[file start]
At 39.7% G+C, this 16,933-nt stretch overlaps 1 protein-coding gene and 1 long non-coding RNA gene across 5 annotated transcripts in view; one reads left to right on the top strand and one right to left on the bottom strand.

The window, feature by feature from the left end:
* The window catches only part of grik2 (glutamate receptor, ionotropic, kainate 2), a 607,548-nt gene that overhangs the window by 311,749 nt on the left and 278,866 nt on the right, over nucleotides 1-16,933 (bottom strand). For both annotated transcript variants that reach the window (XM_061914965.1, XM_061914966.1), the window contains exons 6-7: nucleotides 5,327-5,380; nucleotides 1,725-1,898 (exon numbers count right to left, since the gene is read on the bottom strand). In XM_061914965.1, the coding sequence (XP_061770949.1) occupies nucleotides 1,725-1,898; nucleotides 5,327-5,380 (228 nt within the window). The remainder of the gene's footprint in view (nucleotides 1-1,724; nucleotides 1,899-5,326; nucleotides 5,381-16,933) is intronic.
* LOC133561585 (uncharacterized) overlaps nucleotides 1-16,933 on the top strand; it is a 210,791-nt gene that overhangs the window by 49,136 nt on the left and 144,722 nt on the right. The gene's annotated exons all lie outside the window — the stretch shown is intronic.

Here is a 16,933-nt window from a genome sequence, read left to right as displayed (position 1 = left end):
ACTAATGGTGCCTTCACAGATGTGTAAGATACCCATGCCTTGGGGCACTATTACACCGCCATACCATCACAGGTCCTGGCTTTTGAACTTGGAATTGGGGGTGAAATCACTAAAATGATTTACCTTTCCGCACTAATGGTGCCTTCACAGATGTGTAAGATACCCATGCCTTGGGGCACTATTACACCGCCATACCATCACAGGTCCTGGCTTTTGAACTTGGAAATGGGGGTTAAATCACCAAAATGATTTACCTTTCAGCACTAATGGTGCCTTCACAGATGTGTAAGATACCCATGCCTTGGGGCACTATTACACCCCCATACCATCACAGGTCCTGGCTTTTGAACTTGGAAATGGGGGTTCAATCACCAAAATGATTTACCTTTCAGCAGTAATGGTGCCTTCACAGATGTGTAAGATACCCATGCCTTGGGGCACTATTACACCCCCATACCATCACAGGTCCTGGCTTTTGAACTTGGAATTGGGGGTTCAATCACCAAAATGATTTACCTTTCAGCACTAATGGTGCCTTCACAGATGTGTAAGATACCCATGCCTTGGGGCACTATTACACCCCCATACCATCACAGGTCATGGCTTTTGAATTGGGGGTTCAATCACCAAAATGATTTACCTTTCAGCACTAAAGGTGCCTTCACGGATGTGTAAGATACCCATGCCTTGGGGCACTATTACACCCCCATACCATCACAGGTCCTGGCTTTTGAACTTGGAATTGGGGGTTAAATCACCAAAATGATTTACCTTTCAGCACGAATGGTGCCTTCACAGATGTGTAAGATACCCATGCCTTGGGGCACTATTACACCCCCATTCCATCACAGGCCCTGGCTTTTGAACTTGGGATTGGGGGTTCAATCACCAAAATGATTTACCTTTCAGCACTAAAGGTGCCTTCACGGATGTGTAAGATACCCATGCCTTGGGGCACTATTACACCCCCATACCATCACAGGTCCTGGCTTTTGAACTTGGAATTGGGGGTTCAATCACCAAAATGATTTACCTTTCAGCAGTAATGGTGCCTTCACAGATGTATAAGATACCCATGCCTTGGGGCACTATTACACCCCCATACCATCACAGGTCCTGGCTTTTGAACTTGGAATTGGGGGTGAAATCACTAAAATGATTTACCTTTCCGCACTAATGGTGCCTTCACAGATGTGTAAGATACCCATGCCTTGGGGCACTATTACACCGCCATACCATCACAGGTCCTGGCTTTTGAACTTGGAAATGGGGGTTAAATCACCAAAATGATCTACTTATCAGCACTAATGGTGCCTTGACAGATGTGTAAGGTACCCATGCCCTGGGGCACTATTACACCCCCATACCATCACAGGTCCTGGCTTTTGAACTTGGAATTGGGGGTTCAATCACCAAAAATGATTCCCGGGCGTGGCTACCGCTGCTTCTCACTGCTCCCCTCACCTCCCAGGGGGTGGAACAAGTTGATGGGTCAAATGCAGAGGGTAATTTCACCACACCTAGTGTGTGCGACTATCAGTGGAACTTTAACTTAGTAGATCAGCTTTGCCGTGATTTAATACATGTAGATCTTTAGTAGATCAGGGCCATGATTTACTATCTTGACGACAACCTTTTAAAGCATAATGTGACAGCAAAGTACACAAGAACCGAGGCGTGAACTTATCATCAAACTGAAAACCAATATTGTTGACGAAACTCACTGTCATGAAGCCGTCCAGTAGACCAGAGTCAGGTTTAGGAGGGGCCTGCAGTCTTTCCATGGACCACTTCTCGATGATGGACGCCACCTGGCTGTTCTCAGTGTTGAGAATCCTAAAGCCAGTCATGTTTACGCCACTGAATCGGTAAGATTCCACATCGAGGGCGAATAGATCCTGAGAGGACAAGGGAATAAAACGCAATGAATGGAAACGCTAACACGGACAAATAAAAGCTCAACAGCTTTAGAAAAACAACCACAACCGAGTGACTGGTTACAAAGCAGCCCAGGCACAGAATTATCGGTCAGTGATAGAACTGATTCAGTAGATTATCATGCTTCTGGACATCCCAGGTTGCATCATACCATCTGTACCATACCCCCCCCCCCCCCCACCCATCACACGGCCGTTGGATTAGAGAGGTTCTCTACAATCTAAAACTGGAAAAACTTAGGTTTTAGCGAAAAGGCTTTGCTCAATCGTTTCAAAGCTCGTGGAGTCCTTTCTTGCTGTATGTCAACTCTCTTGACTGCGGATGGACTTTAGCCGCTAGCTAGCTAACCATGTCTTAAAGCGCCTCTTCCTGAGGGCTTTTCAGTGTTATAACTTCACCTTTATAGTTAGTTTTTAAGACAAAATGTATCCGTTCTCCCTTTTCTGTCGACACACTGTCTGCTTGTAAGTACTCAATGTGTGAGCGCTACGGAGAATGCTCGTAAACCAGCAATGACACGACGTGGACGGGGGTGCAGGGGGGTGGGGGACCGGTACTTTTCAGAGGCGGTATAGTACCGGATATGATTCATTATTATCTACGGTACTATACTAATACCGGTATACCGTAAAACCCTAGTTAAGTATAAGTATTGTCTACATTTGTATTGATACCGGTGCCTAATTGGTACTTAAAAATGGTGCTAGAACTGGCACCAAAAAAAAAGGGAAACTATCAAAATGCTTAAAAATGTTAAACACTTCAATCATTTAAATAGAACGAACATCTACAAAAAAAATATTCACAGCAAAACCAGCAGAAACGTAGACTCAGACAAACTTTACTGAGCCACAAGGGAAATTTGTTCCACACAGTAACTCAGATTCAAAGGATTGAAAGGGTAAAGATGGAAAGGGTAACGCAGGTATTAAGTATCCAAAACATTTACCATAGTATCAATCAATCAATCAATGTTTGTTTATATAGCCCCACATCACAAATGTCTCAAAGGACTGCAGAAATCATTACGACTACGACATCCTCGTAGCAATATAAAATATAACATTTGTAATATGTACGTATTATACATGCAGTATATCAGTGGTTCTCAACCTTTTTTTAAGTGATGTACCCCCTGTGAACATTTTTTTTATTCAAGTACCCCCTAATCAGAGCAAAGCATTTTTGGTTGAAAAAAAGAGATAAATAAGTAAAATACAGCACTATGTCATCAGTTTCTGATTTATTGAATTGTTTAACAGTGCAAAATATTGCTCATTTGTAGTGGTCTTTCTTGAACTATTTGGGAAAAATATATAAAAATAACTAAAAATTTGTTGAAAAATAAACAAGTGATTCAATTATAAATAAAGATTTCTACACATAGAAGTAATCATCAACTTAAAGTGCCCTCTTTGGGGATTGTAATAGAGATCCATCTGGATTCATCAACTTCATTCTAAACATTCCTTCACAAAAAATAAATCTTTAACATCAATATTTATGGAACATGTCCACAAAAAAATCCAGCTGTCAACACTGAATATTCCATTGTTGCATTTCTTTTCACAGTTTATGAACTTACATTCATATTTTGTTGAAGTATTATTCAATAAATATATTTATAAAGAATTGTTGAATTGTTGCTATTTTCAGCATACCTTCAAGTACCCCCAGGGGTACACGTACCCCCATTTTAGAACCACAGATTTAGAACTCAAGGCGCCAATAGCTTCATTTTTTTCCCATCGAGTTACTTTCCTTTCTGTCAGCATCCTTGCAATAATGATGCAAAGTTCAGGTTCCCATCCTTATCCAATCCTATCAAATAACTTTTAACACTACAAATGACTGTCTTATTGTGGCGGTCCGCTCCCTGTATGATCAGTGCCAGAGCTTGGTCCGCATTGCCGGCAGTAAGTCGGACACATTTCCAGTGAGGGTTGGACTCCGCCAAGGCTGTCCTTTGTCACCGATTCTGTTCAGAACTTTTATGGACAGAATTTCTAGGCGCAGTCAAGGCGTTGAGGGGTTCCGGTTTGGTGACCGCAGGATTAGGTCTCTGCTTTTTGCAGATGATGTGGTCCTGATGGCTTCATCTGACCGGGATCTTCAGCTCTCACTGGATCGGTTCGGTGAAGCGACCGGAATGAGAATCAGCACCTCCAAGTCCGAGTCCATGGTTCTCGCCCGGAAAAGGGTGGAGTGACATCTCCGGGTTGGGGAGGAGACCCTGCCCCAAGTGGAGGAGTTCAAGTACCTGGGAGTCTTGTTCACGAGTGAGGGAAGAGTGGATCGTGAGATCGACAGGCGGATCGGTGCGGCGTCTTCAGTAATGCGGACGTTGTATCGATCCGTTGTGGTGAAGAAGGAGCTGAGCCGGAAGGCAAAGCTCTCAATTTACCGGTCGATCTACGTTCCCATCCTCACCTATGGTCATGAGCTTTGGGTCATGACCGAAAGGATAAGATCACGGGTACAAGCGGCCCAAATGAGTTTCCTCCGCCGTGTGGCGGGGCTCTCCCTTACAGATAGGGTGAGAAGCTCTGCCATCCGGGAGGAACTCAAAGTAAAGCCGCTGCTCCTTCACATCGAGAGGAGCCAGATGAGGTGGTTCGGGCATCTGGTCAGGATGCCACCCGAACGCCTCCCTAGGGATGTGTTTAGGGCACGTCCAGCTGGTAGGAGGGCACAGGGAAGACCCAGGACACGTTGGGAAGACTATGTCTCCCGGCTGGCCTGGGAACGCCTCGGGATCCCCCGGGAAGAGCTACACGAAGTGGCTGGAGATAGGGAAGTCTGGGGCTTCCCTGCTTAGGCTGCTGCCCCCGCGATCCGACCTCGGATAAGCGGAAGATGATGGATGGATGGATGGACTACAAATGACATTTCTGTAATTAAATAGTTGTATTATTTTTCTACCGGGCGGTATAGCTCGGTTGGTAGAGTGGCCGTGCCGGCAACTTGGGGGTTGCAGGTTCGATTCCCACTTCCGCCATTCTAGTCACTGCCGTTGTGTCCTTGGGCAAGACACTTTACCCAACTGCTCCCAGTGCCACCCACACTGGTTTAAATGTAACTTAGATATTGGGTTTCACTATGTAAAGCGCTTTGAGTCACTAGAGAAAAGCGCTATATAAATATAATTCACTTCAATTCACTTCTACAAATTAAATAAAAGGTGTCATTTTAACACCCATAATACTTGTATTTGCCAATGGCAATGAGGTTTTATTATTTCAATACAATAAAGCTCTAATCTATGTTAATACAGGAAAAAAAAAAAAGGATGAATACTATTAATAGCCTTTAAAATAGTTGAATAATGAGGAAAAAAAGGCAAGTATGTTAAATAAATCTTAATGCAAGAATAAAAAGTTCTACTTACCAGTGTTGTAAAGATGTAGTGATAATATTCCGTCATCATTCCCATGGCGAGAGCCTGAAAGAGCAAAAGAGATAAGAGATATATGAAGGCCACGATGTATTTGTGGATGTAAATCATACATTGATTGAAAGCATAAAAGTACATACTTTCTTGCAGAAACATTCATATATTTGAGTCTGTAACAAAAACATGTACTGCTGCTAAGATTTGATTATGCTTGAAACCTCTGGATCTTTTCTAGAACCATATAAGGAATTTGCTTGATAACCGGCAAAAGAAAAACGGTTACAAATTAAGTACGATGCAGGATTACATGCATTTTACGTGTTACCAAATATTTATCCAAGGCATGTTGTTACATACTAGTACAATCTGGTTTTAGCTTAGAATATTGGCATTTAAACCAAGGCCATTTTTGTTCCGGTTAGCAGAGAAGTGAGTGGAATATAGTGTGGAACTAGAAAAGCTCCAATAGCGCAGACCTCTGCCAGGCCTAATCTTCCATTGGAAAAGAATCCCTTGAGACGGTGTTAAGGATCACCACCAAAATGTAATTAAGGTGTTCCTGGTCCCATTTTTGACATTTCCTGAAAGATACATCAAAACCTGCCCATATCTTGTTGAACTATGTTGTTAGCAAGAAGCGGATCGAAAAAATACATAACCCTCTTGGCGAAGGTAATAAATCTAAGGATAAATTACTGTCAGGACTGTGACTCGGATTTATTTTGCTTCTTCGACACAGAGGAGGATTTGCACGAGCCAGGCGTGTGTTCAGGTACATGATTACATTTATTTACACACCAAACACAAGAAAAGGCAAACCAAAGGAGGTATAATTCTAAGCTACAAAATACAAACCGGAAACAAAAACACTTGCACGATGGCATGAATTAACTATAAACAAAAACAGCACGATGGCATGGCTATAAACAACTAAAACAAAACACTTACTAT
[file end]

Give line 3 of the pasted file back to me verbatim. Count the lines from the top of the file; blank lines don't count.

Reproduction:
* The window catches only part of grik2 (glutamate receptor, ionotropic, kainate 2), a 607,548-nt gene that overhangs the window by 311,749 nt on the left and 278,866 nt on the right, over nucleotides 1-16,933 (bottom strand). For both annotated transcript variants that reach the window (XM_061914965.1, XM_061914966.1), the window contains exons 6-7: nucleotides 5,327-5,380; nucleotides 1,725-1,898 (exon numbers count right to left, since the gene is read on the bottom strand). In XM_061914965.1, the coding sequence (XP_061770949.1) occupies nucleotides 1,725-1,898; nucleotides 5,327-5,380 (228 nt within the window). The remainder of the gene's footprint in view (nucleotides 1-1,724; nucleotides 1,899-5,326; nucleotides 5,381-16,933) is intronic.